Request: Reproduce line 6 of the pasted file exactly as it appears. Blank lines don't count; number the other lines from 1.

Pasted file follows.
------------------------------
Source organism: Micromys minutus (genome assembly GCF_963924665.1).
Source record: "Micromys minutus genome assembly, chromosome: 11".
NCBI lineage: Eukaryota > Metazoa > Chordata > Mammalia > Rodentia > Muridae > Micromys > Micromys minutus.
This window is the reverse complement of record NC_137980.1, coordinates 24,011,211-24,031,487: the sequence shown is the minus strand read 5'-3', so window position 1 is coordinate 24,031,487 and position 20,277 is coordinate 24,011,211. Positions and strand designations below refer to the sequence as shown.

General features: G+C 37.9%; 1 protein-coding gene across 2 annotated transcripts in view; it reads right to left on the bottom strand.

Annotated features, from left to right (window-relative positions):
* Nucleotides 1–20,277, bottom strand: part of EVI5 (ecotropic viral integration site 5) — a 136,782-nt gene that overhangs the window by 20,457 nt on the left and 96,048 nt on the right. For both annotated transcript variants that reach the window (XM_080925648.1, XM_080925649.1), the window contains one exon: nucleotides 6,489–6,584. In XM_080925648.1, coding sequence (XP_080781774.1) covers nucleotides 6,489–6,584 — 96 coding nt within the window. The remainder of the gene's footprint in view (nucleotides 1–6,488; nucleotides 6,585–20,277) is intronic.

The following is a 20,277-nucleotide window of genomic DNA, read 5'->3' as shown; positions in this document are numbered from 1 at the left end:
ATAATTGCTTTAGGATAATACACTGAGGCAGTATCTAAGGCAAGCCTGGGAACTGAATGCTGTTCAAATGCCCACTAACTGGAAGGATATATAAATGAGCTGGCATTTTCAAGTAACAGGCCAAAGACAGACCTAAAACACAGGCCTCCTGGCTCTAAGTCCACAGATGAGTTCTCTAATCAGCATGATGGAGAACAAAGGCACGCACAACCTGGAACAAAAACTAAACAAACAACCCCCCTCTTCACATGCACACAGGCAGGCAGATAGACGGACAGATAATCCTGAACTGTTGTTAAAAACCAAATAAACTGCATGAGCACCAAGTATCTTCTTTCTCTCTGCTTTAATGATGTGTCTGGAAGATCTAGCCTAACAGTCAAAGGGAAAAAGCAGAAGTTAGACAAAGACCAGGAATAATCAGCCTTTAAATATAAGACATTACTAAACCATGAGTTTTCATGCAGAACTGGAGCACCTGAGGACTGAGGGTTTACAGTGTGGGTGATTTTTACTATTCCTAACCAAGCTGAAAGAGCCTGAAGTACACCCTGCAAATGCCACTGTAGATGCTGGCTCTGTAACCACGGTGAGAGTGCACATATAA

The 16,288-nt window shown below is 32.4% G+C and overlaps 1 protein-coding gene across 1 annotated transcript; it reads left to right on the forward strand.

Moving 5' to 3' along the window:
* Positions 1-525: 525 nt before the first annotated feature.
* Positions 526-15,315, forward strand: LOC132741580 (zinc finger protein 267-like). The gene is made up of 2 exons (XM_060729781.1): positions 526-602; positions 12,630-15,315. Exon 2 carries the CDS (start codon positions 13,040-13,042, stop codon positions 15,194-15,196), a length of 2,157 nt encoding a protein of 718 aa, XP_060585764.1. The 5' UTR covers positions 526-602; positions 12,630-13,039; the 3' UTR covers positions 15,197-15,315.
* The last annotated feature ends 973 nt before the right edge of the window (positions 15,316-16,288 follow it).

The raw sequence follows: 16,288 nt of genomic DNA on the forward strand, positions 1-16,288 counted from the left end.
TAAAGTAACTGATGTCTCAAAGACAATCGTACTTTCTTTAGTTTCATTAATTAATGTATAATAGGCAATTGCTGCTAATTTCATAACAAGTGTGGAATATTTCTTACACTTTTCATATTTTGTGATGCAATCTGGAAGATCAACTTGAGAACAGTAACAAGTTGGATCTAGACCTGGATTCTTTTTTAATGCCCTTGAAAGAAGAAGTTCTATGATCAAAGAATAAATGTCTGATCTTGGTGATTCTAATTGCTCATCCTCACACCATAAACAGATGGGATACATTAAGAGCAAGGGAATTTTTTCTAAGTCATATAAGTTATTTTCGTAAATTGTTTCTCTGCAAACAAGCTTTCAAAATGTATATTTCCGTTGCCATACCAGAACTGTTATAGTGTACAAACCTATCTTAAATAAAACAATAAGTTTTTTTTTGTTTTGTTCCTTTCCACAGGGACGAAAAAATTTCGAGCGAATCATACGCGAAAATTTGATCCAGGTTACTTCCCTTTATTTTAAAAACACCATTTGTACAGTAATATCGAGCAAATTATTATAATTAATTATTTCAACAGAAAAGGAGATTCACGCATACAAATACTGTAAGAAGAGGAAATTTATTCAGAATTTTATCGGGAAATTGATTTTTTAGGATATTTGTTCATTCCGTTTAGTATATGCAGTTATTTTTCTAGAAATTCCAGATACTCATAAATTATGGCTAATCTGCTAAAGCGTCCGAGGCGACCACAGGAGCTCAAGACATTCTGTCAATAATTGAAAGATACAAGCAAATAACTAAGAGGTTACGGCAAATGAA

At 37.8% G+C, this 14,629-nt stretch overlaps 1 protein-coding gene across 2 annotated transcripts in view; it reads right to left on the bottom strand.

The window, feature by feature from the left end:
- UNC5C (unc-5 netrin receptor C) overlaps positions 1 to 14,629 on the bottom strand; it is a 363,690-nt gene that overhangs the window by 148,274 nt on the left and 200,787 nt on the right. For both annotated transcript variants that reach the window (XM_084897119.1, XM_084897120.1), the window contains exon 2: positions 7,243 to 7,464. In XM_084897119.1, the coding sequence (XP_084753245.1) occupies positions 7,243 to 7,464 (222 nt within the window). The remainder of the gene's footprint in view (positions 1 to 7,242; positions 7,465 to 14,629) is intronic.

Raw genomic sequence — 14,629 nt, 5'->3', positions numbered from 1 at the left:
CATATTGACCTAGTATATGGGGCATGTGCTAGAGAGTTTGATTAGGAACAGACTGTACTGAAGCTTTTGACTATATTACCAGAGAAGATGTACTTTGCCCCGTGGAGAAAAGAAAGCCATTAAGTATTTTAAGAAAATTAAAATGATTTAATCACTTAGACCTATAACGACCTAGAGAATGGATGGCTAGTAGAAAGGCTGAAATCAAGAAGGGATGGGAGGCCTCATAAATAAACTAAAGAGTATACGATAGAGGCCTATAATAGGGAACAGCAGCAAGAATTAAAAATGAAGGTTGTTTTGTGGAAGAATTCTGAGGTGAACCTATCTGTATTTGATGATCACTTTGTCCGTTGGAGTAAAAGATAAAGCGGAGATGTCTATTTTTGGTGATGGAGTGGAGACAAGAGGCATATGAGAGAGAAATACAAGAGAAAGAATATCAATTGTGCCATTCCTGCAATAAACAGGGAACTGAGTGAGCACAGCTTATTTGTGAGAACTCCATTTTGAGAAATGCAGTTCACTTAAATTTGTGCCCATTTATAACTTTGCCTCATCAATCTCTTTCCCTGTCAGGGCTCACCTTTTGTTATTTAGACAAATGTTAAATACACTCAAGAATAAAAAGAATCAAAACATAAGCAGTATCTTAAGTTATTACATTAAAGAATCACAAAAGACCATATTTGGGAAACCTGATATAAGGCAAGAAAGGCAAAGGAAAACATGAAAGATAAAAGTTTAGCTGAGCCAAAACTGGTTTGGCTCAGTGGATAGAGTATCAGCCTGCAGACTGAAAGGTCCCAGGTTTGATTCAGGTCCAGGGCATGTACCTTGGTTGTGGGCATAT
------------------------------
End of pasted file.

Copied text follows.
Annotated features, from left to right (window-relative positions):